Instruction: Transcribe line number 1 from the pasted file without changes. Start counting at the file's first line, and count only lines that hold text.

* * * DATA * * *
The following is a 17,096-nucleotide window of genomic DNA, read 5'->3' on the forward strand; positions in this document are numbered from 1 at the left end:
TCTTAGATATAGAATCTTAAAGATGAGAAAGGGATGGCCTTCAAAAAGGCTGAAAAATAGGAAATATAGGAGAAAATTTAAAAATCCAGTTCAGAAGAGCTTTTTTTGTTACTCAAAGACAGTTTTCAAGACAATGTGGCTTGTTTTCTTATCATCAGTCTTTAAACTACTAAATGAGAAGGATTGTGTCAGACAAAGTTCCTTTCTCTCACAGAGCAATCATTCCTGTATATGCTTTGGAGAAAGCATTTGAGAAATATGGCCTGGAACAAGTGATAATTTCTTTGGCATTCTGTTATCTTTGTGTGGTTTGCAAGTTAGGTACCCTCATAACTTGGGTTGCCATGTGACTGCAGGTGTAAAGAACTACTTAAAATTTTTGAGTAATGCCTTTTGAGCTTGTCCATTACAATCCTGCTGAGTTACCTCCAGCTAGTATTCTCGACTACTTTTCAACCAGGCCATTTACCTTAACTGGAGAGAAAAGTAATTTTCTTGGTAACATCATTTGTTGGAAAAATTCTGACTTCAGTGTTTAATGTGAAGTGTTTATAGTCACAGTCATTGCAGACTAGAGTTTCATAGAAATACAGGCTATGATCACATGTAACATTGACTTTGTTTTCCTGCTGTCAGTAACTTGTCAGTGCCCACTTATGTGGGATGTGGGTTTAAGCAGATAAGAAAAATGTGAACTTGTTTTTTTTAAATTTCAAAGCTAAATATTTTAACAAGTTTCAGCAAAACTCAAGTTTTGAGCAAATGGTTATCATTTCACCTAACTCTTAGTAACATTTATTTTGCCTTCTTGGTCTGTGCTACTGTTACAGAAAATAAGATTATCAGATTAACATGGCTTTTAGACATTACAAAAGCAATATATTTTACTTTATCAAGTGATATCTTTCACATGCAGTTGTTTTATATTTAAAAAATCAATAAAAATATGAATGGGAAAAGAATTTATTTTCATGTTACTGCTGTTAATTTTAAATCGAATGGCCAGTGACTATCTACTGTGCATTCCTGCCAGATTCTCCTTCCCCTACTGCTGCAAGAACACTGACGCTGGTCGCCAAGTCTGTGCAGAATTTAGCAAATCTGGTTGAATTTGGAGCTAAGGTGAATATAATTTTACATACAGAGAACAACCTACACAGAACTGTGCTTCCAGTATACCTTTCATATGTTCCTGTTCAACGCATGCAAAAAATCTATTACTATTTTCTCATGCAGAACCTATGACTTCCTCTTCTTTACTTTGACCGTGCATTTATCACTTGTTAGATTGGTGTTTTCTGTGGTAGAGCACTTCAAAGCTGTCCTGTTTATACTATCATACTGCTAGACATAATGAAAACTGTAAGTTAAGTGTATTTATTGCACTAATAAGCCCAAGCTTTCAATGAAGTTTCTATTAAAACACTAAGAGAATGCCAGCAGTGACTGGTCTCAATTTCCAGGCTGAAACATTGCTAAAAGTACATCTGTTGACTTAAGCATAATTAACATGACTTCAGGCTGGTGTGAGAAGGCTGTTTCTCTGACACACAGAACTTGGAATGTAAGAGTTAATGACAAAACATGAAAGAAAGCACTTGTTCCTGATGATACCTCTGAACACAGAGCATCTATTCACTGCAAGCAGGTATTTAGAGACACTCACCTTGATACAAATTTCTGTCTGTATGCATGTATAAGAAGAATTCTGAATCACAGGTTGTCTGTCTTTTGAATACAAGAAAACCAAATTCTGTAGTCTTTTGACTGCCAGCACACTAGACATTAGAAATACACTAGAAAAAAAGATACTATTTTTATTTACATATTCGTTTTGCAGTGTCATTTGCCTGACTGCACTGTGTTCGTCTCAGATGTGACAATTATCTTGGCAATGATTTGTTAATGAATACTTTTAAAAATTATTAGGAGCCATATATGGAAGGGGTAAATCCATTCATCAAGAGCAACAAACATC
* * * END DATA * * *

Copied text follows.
The following is a 17,096-nucleotide window of genomic DNA, read 5'->3' on the forward strand; positions in this document are numbered from 1 at the left end: